Monday, June 12, 2006

Bridges II

They're building a bridge on one of my favorite stretches of the Pacific Coast Highway, and ruining one of my favorite spectacles. But I'm not opposed.

Economics presumes that you can't have everything. People make choices among exclusive options based on what they value.

There's a spot just north of Huntington Beach where PCH runs behind a row of dunes at Bolsa Chica State Beach, then comes up dramatically to reveal an unmatched scene of surf, sand and sky, dotted with surfers, kids and dogs playing in the crashing waves, here and there a boat--as you drive south and come up from behind the dunes, it's like a curtain suddenly falling to reveal a cathedral.

Every time you come up from behind the dunes, you get a different form of beauty. Sometimes the sun glitters and dances on the water. Sometimes boats are cutting through whitecaps. Sometimes storm clouds gather like knit brows from beachhead to horizon. I've seen the surf glow with phosphorescent algae on a summer night. It's never the same twice, but it's always a treat. It's one of my favorite shows for visitors from out of town.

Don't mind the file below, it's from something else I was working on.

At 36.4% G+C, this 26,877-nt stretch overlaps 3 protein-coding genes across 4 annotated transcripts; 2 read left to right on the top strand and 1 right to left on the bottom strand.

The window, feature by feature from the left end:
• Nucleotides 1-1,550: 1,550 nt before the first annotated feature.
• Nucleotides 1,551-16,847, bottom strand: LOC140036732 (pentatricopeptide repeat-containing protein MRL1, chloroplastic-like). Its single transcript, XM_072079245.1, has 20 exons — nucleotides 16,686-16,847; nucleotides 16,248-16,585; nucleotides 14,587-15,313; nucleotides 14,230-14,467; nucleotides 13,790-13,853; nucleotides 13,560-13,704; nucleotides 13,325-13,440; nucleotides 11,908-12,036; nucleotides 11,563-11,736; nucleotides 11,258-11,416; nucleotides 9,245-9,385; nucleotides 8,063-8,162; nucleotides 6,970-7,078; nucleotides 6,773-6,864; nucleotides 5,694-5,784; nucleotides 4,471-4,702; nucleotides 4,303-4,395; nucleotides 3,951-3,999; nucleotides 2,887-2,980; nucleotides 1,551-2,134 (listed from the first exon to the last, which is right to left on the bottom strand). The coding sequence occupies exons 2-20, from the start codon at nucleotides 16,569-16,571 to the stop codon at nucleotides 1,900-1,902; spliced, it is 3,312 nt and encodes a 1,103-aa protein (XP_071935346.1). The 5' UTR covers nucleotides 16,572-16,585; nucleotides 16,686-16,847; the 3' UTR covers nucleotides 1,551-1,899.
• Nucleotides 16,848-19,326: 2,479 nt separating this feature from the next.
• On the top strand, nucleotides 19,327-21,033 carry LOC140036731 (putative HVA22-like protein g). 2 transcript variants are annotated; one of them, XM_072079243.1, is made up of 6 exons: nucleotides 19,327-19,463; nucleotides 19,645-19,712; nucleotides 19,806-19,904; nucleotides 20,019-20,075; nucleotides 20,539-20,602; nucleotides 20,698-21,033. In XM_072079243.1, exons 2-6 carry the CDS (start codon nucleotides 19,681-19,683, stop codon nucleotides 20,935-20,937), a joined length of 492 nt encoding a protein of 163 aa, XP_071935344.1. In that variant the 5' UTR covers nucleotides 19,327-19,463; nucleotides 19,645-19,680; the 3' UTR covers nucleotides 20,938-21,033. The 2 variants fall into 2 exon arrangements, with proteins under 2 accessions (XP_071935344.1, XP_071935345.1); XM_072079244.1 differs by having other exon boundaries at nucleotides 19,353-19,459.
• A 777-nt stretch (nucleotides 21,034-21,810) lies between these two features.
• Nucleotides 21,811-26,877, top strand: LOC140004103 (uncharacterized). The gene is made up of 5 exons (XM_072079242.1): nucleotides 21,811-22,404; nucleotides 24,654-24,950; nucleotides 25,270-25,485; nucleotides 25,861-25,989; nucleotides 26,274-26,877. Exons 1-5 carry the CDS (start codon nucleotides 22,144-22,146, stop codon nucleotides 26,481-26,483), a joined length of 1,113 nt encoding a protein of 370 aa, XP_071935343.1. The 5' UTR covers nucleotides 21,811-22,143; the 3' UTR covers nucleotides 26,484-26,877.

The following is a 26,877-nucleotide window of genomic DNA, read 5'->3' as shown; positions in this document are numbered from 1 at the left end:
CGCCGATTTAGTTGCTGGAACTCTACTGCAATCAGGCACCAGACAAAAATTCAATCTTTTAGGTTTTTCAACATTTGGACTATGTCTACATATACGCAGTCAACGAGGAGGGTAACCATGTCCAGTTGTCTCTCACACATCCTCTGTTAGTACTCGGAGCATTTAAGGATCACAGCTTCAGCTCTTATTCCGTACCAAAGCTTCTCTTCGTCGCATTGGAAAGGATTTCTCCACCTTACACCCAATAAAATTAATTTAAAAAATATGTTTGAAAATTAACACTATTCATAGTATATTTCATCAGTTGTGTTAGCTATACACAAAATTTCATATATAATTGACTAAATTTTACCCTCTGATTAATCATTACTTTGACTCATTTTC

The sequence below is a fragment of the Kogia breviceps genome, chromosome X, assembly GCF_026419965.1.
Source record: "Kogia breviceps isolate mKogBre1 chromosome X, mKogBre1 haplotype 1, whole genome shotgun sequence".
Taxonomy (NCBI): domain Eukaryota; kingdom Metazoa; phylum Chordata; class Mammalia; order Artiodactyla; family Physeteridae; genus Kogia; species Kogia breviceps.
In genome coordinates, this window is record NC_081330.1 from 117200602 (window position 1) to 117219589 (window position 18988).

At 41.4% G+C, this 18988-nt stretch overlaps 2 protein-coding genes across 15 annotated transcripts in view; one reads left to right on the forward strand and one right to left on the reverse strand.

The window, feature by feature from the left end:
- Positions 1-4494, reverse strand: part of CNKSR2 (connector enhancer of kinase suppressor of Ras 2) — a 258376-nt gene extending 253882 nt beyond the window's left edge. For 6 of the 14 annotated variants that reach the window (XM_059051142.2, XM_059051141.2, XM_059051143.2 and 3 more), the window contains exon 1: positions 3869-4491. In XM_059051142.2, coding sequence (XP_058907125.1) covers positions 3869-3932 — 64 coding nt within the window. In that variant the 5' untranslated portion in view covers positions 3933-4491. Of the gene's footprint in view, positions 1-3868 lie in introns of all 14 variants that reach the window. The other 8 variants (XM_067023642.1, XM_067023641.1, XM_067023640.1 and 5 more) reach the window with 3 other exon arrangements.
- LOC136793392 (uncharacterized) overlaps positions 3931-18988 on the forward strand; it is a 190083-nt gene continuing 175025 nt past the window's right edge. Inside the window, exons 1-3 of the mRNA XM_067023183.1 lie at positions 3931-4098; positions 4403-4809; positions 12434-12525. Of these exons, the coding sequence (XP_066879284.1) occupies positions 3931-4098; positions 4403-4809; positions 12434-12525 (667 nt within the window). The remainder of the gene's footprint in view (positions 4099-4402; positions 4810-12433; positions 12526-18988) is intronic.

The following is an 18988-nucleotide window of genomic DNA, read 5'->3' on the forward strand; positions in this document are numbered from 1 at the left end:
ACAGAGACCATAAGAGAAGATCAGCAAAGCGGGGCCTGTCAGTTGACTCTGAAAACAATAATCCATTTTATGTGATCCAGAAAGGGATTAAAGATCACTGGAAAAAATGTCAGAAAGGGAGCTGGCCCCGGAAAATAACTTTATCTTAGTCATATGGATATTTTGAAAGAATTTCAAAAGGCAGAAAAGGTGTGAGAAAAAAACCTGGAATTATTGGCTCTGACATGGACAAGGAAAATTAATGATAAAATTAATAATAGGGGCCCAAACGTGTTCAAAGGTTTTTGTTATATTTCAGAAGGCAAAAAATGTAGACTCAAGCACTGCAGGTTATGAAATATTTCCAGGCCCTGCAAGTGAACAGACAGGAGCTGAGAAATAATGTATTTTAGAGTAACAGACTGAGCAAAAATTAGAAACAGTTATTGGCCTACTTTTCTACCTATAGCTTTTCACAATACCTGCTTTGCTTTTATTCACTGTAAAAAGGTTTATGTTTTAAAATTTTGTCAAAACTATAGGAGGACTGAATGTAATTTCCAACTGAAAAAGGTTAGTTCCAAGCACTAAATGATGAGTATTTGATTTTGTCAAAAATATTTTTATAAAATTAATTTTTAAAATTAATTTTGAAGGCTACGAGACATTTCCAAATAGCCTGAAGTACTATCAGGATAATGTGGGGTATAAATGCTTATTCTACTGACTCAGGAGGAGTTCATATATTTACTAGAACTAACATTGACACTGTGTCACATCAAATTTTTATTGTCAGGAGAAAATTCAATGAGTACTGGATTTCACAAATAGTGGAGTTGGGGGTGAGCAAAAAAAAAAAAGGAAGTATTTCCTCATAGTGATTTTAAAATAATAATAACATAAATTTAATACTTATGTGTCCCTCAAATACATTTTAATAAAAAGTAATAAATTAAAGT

The bridge comes before the rise now. Instead of being buried behind the dunes waiting for the surprise spectacle to come into view, now I drive over a bridge, above the dunes, and get to peek behind the curtain before the view opens up in one breathtaking panorama.

Normally I'd be more disappointed. But I know why they're building the bridge, so I don't mind so much.

Since it was built, the Pacific Coast Highway has blocked a natural tidal flow that filled and drained the Bolsa Chica marsh. As it is, the wetlands are rife with life, the rich variety that crowds the intertidal zone--from salt grass to shorebirds to mud snails. But the folks who pay attention to these things have had to artificially create the kind of waterflow that used to happen naturally, as twice-daily tides flushed rich seawater through the brackish shallows, feeding and cleaning the ecosystem.

This bridge will open up the old drainage again, letting the water flow naturally under the road where today a causeway blocks the channel.

So I'm not 100% opposed. But I'll miss my old surprise cathedral.

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